Carl Zeiss Ultrafluar 10x microscope objective

Now that I own a Stackshot and can shoot extreme macro in a more controlled manner, I thought I would try my hand at extreme macro using other types of objectives. Hence my friend lent me a few of his microscope objectives to see how they would perform. One of these is the Carl Zeiss Ultrafluar 10x microscope objective, which being a quartz objective, transmits UVĀ from 240nm all the way up to the infrared range.

I mounted this objective to my RMS-42mm adapter, 52-42mm step down ring, 48-52mm step up ring, my TS 2″ filter drawer system, 42-48mm step up ring and Micro 4/3rds to M42 adapter. I used my Baader U 2013 filter in the filter drawer to do extreme UV-imaging.

Carl Zeiss Ultrafluar 10x mounted on Olympus E-PL5
Carl Zeiss Ultrafluar 10x mounted on Olympus E-PL5

With the distance of the objective away from the sensor in this setup, I am able to get full coverage of my Micro 4/3rds sensor. Also, with 2x crop factor of this camera, it does allow for a more workable distance between objective and subject i.e. not too close. Do note that the closer the microscope objective is to the sensor, the more likely there will be vignetting of the corners. But alas this objective does not provide sufficient coverage for APS-C or Full frame sensors.

Ultrafluar 10x objective
Ultrafluar 10x objective
Extreme macro of gerbera petal in UV
Extreme macro of gerbera petal in UV – lit by 365nm UV torch to adjust start and end point of focus stacking with Stackshot
Side view of setup for extreme macro
Side view of setup for extreme macro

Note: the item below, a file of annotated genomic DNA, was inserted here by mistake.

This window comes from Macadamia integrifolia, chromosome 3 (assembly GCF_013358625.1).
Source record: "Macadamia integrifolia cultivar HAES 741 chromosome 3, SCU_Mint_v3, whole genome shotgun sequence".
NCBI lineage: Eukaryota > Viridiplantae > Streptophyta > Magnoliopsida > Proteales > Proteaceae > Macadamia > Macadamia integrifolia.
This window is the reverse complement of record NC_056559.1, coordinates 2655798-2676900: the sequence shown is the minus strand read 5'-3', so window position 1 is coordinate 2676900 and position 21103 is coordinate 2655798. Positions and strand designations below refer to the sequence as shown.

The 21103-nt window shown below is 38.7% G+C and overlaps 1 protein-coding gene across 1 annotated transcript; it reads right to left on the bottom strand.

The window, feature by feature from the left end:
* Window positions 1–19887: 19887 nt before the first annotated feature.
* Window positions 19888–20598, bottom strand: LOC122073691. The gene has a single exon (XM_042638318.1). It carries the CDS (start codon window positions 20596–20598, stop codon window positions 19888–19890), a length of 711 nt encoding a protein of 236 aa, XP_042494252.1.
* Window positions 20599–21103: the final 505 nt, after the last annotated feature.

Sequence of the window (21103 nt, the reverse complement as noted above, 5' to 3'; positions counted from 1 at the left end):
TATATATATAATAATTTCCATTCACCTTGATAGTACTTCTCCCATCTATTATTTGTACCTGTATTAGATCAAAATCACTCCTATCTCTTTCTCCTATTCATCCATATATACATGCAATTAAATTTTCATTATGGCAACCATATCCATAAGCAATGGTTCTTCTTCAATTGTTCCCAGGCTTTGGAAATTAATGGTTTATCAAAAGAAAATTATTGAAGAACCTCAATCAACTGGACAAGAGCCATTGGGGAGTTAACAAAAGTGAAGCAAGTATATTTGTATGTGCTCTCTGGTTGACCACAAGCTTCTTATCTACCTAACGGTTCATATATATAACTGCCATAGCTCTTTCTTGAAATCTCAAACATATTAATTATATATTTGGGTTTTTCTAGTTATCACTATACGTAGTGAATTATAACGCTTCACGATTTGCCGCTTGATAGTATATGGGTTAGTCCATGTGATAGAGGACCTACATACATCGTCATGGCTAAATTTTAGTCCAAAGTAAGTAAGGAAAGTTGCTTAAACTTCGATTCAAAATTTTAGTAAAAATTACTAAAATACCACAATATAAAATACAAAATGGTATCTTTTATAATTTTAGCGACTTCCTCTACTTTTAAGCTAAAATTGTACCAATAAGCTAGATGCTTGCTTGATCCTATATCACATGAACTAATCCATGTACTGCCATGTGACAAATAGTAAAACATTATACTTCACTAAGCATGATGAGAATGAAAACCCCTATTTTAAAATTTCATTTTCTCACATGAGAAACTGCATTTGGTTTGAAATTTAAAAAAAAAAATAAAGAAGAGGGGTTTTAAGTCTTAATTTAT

As you can see below, this Ultrafluar objective in my setup was able to allow full coverage of my Olympus E-PL5 sensor – the image on the live view seen is UV from the 365nm UV torch.

Ultrafluar 10x is able to cover nearly the full micro 4/3rds sensor
Ultrafluar 10x is able to cover the full micro 4/3rds sensor
Gerbera petal extreme macro - UV
Gerbera petal extreme macro – UV (from 27 shots at 80 micron steps)

As you can see, it does allow for very extreme macro views of the UV pattern of the gerbera petal. But due to the fact it is not a corrected objective, the image appears fairly soft. But if imaging with a narrow bandwidth UV light source such as the 365nm UV torch, I expect that it will produce significantly sharper images, although it will look more monochromic.

What I’ve shown is that the Ultrafluar 10x quartz objective can be used for extreme macro UV-imaging, to show the fine details of the UV pattern.

Summary:

The Carl Zeiss Ultrafluar 10x objective can project an image large enough to fill the Micro 4/3rds sensor. It will transmit UV well, but is not corrected in that range and hence will produce a slightly softer image. But it allows for a very compact setup for shooting extreme macro, and these objectives may be easier to come by and more affordable than True UV lenses.

Boon